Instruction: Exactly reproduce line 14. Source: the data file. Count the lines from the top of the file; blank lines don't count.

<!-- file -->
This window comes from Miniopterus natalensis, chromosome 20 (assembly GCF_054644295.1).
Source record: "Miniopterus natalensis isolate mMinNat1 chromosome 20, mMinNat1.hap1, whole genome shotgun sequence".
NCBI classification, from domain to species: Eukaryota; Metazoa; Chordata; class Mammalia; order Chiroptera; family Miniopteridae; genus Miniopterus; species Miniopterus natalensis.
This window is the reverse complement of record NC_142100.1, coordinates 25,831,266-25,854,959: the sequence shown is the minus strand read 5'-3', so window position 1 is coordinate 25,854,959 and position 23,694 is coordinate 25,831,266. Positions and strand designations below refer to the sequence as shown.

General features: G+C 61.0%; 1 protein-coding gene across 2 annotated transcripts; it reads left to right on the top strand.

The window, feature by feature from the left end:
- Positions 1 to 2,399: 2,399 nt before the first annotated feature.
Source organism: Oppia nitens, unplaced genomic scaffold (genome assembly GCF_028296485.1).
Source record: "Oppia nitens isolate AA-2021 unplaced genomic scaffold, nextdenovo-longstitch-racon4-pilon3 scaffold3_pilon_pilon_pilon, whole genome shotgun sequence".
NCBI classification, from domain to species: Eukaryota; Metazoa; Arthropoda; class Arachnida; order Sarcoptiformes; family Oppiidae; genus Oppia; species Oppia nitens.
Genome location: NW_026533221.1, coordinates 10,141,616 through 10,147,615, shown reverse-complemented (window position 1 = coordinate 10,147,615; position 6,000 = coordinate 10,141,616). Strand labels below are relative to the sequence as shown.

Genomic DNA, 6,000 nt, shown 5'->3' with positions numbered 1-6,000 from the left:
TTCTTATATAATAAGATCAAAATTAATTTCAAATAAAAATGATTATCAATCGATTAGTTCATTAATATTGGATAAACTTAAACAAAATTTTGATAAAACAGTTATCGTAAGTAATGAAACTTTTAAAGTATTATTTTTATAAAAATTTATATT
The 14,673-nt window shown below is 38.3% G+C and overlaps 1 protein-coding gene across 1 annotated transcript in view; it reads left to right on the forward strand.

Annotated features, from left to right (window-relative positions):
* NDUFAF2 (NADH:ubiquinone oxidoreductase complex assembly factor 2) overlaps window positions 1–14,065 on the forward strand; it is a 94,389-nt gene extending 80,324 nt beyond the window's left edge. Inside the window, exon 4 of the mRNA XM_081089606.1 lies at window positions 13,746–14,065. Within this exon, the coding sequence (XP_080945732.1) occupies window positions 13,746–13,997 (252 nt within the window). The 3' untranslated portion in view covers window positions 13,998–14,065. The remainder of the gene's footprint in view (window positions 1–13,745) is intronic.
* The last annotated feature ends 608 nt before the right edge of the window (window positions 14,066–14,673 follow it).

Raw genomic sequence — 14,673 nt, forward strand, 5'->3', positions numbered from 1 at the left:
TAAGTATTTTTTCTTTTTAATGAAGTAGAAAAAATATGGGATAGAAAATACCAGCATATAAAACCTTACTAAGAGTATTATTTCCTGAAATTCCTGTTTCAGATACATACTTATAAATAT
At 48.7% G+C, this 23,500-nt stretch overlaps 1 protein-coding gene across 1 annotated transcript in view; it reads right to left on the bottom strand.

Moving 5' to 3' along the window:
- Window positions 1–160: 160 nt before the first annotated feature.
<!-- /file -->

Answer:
The 14,673-nt window shown below is 38.3% G+C and overlaps 1 protein-coding gene across 1 annotated transcript in view; it reads left to right on the forward strand.